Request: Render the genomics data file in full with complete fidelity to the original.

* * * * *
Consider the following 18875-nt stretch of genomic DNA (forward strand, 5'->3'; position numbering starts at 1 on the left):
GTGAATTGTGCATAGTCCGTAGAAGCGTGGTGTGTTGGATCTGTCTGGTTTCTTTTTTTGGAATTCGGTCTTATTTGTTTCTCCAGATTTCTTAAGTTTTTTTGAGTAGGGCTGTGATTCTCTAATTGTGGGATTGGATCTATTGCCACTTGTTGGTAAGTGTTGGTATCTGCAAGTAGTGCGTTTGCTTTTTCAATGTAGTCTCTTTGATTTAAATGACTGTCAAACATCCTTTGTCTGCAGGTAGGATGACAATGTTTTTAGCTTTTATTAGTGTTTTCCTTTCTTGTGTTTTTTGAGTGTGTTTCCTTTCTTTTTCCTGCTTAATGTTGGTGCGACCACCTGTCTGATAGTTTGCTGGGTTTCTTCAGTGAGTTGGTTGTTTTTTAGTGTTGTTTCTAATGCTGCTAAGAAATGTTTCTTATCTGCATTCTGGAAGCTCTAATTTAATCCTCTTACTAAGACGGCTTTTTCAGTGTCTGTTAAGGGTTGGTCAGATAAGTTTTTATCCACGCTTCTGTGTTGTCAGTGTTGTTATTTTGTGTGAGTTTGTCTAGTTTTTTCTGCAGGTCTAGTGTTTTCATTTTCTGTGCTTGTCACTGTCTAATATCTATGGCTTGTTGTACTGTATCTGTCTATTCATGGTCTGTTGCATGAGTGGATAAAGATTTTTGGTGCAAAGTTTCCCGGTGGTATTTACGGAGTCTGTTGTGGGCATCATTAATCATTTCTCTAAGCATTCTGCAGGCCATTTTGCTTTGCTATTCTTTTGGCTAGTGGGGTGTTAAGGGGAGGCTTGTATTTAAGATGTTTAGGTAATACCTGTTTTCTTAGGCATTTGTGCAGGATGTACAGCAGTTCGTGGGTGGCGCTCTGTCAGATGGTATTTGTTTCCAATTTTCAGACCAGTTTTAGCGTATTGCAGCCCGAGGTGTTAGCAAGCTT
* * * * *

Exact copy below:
Consider the following 18875-nt stretch of genomic DNA (forward strand, 5'->3'; position numbering starts at 1 on the left):
GTGAATTGTGCATAGTCCGTAGAAGCGTGGTGTGTTGGATCTGTCTGGTTTCTTTTTTTGGAATTCGGTCTTATTTGTTTCTCCAGATTTCTTAAGTTTTTTTGAGTAGGGCTGTGATTCTCTAATTGTGGGATTGGATCTATTGCCACTTGTTGGTAAGTGTTGGTATCTGCAAGTAGTGCGTTTGCTTTTTCAATGTAGTCTCTTTGATTTAAATGACTGTCAAACATCCTTTGTCTGCAGGTAGGATGACAATGTTTTTAGCTTTTATTAGTGTTTTCCTTTCTTGTGTTTTTTGAGTGTGTTTCCTTTCTTTTTCCTGCTTAATGTTGGTGCGACCACCTGTCTGATAGTTTGCTGGGTTTCTTCAGTGAGTTGGTTGTTTTTTAGTGTTGTTTCTAATGCTGCTAAGAAATGTTTCTTATCTGCATTCTGGAAGCTCTAATTTAATCCTCTTACTAAGACGGCTTTTTCAGTGTCTGTTAAGGGTTGGTCAGATAAGTTTTTATCCACGCTTCTGTGTTGTCAGTGTTGTTATTTTGTGTGAGTTTGTCTAGTTTTTTCTGCAGGTCTAGTGTTTTCATTTTCTGTGCTTGTCACTGTCTAATATCTATGGCTTGTTGTACTGTATCTGTCTATTCATGGTCTGTTGCATGAGTGGATAAAGATTTTTGGTGCAAAGTTTCCCGGTGGTATTTACGGAGTCTGTTGTGGGCATCATTAATCATTTCTCTAAGCATTCTGCAGGCCATTTTGCTTTGCTATTCTTTTGGCTAGTGGGGTGTTAAGGGGAGGCTTGTATTTAAGATGTTTAGGTAATACCTGTTTTCTTAGGCATTTGTGCAGGATGTACAGCAGTTCGTGGGTGGCGCTCTGTCAGATGGTATTTGTTTCCAATTTTCAGACCAGTTTTAGCGTATTGCAGCCCGAGGTGTTAGCAAGCTT